Kentucky Fish and Wildlife launches trophy bass propagation program


Staff Report



FRANKFORT – The Kentucky Department of Fish and Wildlife Resources is looking for a few good bass.

Not just any largemouth bass, however. The hunt is on for the wall-hanging, line-busting fish that anglers in the local tackle shop will talk about for years.

The reason is simple: Big bass produce big bass. Kentucky Fish and Wildlife wants anglers to donate their live trophy bass so the department’s hatcheries can use them to produce new generations of oversized fish. In return, anglers will receive a replica mount of their bass.

“I wanted to figure out how we could do a better job of propagating larger bass in Kentucky,” said department Fisheries Director Ron Brooks. “So this kind of program just makes sense. People have been breeding animals forever to optimize the size of the animal, so why not do this with largemouth bass?”

Anglers for years have lobbied for Kentucky to stock the jumbo-sized Florida strain largemouth bass in the state’s waters. However, Kentucky doesn’t have the same kind of climate as Florida, so that variety of bass would not do as well here.

“If we had the same kind of year-round temperatures as Florida, then we’d be stocking Florida-strain bass,” Brooks said.

The best alternative is spawning native fish with proven genetics to grow big. Kentucky’s program will only accept female bass weighing more than 8 pounds, and male bass weighing more than 6 pounds. Fish this size generally exceed 22 inches in length.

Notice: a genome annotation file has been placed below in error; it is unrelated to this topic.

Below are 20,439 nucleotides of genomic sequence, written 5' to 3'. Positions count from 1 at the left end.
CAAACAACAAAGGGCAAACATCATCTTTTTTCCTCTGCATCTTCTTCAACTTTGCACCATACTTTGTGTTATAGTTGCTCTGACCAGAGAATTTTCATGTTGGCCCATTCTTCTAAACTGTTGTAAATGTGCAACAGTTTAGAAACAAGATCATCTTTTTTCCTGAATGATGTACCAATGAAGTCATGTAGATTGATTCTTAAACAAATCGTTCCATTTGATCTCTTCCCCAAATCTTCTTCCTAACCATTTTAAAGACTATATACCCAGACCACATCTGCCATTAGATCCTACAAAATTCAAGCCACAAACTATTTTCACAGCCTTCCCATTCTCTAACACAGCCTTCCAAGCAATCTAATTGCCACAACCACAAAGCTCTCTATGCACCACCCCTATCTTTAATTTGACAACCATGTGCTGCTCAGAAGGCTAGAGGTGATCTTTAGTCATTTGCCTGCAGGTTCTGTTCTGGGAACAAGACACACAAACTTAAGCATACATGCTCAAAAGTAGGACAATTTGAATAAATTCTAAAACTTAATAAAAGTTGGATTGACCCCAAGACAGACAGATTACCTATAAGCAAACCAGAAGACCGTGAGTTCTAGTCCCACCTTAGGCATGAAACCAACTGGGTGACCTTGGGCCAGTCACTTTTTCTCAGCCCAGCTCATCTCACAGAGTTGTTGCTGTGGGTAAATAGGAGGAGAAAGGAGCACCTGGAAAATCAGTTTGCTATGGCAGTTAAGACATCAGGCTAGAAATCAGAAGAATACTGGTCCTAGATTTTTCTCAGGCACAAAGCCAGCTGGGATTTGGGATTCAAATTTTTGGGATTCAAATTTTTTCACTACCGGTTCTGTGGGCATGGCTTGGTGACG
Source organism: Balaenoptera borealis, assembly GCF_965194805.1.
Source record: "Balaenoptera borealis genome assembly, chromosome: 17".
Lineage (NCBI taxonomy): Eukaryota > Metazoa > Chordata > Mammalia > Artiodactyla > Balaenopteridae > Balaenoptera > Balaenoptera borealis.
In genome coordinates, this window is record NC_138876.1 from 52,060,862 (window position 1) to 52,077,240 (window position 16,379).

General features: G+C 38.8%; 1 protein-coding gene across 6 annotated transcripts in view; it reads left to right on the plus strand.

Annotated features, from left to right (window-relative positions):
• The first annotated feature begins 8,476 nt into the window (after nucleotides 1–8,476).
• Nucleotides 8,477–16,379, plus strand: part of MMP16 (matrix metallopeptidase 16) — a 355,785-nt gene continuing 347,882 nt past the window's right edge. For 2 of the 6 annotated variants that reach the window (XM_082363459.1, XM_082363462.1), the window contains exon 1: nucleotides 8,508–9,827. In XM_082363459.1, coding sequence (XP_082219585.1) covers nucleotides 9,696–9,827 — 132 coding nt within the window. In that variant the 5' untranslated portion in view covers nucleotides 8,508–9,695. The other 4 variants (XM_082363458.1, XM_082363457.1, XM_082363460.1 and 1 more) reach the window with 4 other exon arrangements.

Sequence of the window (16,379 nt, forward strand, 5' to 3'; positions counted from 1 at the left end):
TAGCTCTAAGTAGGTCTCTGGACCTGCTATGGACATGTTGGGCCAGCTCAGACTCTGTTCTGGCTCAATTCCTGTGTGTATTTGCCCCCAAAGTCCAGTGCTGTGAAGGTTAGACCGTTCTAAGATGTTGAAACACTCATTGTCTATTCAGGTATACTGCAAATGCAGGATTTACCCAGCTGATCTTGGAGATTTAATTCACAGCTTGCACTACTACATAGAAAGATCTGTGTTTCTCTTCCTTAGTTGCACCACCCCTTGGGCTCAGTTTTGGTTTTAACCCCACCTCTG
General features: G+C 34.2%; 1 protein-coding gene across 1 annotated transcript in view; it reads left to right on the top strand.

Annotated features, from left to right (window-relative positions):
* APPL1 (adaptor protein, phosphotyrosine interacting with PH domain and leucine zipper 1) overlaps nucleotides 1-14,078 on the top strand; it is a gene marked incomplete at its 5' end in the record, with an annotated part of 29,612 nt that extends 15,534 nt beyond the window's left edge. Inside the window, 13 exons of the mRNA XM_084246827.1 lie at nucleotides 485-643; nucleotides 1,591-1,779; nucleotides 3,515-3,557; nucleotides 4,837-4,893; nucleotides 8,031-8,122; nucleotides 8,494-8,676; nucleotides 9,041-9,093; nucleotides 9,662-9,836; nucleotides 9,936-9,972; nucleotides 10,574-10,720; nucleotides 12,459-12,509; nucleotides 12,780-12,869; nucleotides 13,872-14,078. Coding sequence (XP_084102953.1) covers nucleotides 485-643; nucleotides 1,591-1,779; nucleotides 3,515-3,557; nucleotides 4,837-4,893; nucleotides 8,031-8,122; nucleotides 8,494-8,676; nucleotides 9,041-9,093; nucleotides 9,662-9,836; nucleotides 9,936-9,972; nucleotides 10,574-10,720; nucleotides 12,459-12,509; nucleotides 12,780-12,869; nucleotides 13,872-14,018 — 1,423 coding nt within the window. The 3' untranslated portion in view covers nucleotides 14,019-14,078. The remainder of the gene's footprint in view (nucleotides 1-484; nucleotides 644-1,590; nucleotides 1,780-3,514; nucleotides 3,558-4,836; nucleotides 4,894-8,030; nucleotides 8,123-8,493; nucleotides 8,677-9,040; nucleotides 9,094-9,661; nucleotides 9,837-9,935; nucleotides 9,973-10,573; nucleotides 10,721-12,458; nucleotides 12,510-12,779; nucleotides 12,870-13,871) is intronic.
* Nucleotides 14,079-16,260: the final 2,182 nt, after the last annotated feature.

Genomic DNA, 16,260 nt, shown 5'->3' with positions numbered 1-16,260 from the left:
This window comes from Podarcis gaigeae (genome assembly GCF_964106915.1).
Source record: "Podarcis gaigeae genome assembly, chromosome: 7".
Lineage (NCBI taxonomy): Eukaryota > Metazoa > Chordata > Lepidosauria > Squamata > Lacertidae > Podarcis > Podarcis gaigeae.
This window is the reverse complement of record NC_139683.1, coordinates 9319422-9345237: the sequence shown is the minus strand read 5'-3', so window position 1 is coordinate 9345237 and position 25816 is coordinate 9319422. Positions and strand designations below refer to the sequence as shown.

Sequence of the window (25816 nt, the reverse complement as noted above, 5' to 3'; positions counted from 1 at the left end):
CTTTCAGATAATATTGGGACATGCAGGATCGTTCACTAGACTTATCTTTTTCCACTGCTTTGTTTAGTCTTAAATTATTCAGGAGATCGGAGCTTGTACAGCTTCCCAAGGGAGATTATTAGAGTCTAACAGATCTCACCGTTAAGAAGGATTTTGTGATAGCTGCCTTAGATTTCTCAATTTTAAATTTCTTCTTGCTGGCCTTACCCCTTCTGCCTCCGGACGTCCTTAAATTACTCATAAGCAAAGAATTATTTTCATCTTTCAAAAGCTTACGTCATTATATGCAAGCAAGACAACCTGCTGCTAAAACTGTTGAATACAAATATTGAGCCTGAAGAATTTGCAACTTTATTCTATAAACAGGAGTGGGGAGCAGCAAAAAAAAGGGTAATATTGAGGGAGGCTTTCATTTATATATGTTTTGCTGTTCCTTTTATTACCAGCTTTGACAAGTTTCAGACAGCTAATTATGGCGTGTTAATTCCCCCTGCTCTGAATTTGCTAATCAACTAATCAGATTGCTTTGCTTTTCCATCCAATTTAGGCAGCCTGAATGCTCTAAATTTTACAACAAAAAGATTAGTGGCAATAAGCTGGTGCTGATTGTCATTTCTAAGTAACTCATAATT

Anglers wishing to participate should take their trophy bass to a participating bait shop, where employees will hold fish in aerated bait tanks until a Kentucky Fish and Wildlife employee can pick up the bass and take it to a hatchery.

“We don’t want anglers to leave their trophy bass in a livewell or keep it a fish basket on the bank for an extended period of time, because we don’t want the fish to succumb to stress,” Brooks said. “We’re asking people to handle these fish with kid gloves and bring them to a participating bait shop as soon as possible.”

After the bass spawn, hatcheries will raise young fish until they reach 5 inches long. Then employees will stock the bass in lakes around the state, including the lakes where the parent fish were originally caught.

“This won’t mean that every largemouth bass spawning in Kentucky will have trophy bass genes,” Brooks said. “That would be a long way off. But in the immediate future, it will mean the fish we’re stocking to augment the natural spawning will be a higher quality of fish as far as growth potential.”

A list of the participating bait shops and more information about the trophy fish program can be found on the department’s website, www.fw.ky.gov. Search under the keywords, “Trophy Bass Propagation Program.”

Staff Report

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